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Understanding the difference between secondary school and university is a big step towards making a successful transition into university life.

In order to make a successful transition to university, consider the following:

  • Take control of your own education: think of yourself as a scholar.
  • Get to know your lecturers: they are your single greatest resource.
  • Be assertive: seek help when you realise you may need it.
  • Take control of your time: plan ahead to satisfy academic obligations and make room for everything else.
  • Make thoughtful decisions: don't take a course just to satisfy a requirement, and don't drop any course too quickly.
  • Think beyond the moment: set goals for the semester, the year, your university career.

The following table highlights some of the differences between secondary school and university.

Classes at high school Studying at university
Secondary school is mandatory and usually free. University is voluntary and comparatively expensive.
Your time is structured by others. You manage your own time.
You can count on parents and teachers to remind you of your responsibilities and to guide you in setting priorities. You must judge what your responsibilities are and set your own priorities. You might face moral and ethical decisions you have never faced before.
Each day you proceed from one class directly to another, spending 6 hours each day (30 hours a week) in class. You often have hours between classes; class times vary throughout the day and evening and you spend only 12 to 16 hours each week in class.
Guiding principle: You will usually be told what to do. Guiding principle: You are expected to take responsibility for what you do and don't do, as well as for the consequences of your decisions.
Classes generally have no more than 35 students. Class sizes vary, and they may number 100 students or more.
You may study outside class as little as 0 to 2 hours a week, and this may be mostly last-minute test preparation. For each paper, an 'expected' workload guide for a week is roughly 15 hours per week over a 12-week semester, but that includes contact time – lectures, labs etc as well as working on assignments.
You seldom need to read anything more than once, and sometimes listening in class is enough. You need to review class notes and text material regularly, and you may have to read some material several times to fully grasp it.
You are expected to read short assignments that are then discussed, and often re-taught in class. You are assigned substantial amounts of reading and writing which may not be directly addressed in class.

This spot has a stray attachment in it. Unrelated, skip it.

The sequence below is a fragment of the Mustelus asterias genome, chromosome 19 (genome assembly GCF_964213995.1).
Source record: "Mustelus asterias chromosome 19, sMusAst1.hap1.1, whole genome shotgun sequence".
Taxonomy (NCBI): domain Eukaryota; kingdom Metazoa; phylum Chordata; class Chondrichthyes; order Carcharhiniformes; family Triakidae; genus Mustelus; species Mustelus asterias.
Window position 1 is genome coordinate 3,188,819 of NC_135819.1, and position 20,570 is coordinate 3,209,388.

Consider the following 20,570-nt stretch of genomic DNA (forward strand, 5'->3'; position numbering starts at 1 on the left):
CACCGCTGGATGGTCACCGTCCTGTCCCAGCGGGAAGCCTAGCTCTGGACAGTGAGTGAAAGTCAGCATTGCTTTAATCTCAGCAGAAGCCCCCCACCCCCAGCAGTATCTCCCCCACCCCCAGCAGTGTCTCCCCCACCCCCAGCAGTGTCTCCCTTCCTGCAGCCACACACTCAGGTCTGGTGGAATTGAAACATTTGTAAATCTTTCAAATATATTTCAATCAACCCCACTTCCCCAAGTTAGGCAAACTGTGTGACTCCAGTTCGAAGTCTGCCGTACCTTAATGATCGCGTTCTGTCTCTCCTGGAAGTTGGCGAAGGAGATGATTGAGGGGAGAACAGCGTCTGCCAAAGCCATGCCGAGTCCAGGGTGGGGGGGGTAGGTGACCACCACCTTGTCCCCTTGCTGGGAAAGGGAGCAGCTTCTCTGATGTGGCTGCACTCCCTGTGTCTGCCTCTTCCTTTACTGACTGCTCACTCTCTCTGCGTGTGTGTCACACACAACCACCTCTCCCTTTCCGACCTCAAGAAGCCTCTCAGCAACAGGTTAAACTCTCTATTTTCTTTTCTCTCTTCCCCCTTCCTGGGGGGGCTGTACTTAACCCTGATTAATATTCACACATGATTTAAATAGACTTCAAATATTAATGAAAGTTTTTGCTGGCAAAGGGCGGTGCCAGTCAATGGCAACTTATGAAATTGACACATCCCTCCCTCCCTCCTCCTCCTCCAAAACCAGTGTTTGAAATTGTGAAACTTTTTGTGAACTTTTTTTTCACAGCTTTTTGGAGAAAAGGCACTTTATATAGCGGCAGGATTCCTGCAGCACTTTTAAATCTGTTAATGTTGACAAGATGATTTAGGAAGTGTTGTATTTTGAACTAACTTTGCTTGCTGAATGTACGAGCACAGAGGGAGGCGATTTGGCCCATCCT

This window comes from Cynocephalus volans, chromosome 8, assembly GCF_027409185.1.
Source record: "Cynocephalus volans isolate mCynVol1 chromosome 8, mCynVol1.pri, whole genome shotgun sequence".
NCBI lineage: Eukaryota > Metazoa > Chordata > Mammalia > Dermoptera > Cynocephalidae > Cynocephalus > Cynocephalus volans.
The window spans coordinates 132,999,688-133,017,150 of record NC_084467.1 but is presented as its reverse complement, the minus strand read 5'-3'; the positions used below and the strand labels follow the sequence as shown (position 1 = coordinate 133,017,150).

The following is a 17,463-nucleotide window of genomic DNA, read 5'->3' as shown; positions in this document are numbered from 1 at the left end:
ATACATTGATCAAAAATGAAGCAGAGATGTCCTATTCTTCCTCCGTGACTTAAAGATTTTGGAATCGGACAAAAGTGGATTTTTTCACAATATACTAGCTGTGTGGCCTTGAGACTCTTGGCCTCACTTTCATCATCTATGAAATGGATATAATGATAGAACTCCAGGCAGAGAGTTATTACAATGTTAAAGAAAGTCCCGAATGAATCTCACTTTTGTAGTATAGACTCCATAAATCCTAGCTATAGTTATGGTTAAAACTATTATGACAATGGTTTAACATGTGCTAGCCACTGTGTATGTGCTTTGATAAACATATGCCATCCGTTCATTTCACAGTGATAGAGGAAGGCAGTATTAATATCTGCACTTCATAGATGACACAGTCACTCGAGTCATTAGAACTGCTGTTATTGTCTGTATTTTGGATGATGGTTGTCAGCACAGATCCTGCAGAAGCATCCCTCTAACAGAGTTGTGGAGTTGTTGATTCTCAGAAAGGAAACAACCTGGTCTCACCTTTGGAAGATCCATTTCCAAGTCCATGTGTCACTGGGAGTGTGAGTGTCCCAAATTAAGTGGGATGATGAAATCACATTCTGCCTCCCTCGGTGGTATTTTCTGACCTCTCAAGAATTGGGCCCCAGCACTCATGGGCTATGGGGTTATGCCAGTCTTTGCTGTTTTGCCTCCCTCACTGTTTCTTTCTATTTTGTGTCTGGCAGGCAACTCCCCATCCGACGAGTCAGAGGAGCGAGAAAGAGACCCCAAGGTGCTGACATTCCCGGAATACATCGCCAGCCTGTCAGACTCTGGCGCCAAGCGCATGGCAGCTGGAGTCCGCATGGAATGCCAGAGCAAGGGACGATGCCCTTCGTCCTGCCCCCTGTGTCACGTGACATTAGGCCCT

Guiding principle: You will usually be told in class what you need to learn from assigned readings. Guiding principle: It's up to you to read and understand the assigned material; lectures and assignments proceed from the assumption that you've already done so.
Secondary school teachers University lecturers
Teachers check your completed homework. It is unlikely lecturers will check completed homework.
Teachers remind you of your incomplete work. Lecturers may not remind you of incomplete work.
Teachers approach you if they believe you need assistance. Lecturers are usually open and helpful, but most expect you to take the initiative and make contact if you need assistance.
Teachers are often available for conversation before, during, or after class. Lecturers expect and want you to attend their scheduled office hours.
Teachers have been trained in teaching methods to assist in imparting knowledge to students. Lecturers have been trained as experts in their particular areas of research. Their workload model is 40:40:20 (40% of time teaching: 40% research: and 20% as service to the University).
Teachers provide you with information you missed when you were absent. Lecturers expect you to get notes from classmates if you missed a class.
Teachers provide information in order to help you understand the material in the textbook. Lecturers may not follow the textbook. Instead, to amplify the text, they may give illustrations, provide background information, or discuss research about the topic you are studying. Or they may expect you to relate the classes to the textbook readings.
Teachers often write information on the board to be copied in your notes. Lecturers may lecture non-stop, expecting you to identify the important points and write these in your notes. When lecturers write on the board, it may be to amplify the lecture, not to summarise it. Writing good notes is a must.
Teachers often take time to remind you of assignments and due dates. Lecturers expect you to read, save, and consult the course syllabus (outline); the syllabus spells out exactly what is expected of you, when assignments are due, and how you will be graded.
Assessment in secondary school Assessment in university
Teachers frequently rearrange test dates to avoid conflict with school events. Lecturers in different courses usually schedule tests without regard to the demands of other courses or outside activities.
Initial test grades, especially when they are low, may not have an adverse effect on your final grade. Tests may individually or cumulatively account for a substantial part of your course grade.
Guiding principle: Effort counts. Courses are usually structured to reward a 'good-faith effort'. Guiding principle: Results count. Though a 'good-faith effort' is important in regard to the lecturer's willingness to help you achieve good results, it will not substitute for results in the grading process.

(Adapted from the Southern Methodist University)

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